Promoting Growth-Enhancing Structural Change: Evidence from a Panel of African, Asian, and Latin American Countries

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April 2016
Paper author(s): 
Jan Trenczek
Education - Health
Macroeconomics - Economic growth - Monetary Policy
Poverty - Inequality - Aid Effectiveness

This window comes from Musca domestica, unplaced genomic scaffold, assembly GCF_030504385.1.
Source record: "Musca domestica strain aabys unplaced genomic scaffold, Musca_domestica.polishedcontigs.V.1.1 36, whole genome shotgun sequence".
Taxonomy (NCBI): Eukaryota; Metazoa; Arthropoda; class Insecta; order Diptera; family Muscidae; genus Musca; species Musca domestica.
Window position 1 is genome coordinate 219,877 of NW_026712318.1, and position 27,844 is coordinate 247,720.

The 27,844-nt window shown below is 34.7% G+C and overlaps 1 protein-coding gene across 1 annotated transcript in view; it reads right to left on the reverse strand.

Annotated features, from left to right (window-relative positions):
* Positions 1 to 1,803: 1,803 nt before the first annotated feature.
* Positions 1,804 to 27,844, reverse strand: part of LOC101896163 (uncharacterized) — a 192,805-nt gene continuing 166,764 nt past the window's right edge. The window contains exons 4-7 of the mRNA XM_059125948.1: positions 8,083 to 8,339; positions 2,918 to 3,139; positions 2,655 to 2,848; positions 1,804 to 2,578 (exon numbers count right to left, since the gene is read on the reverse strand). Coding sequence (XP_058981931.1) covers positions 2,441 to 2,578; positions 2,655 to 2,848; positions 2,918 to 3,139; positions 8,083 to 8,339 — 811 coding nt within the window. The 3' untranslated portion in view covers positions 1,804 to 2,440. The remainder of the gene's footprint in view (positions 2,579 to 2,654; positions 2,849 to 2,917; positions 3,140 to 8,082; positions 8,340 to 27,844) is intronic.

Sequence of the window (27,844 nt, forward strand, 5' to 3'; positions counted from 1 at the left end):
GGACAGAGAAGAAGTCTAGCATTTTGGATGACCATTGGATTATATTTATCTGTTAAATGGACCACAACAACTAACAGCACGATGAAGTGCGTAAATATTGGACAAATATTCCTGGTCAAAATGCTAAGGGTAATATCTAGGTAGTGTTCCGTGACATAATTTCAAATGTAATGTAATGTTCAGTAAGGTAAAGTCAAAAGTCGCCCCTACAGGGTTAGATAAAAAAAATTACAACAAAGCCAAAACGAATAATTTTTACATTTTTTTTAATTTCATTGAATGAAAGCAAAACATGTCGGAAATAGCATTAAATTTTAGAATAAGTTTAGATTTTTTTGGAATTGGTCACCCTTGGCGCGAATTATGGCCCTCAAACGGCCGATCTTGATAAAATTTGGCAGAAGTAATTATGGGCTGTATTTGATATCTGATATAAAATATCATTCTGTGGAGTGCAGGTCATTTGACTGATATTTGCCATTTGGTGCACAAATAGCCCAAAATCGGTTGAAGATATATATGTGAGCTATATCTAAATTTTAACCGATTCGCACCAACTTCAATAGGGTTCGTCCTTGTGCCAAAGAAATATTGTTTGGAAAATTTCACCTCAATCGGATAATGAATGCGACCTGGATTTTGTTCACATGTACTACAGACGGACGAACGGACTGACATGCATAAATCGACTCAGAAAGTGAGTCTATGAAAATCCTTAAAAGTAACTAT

In what the authors name “a first pass through the data”, McMillan et al. (2014) have recently addressed the question: what determines the magnitude of growth-enhancing structural change - defined as gains to average labor productivity resulting from a reallocation of labor across sectors? This paper extends their cross-section work to a panel data set of 5- and 10-year intervals from 1970 to 2010 for 29 (mostly developing) countries. Controlling for a wide range of control variables and time-invariant unobserved heterogeneity, the results present support for growth-enhancing structural change to be the outcome of a conditional domestic convergence process towards, what I term, a country’s idiosyncratic state of efficient allocation. The regressions further indicate that the removal of labor market rigidities and improvements in gender equality in education correlate with larger gains from structural change in a statistical and economical meaningful way. However, these relationships are not found in countries with large (gender) inequality in education or strong labor market rigidities, respectively. The study also shines some light on the channels through which the variables potentially affect gains from structural change.


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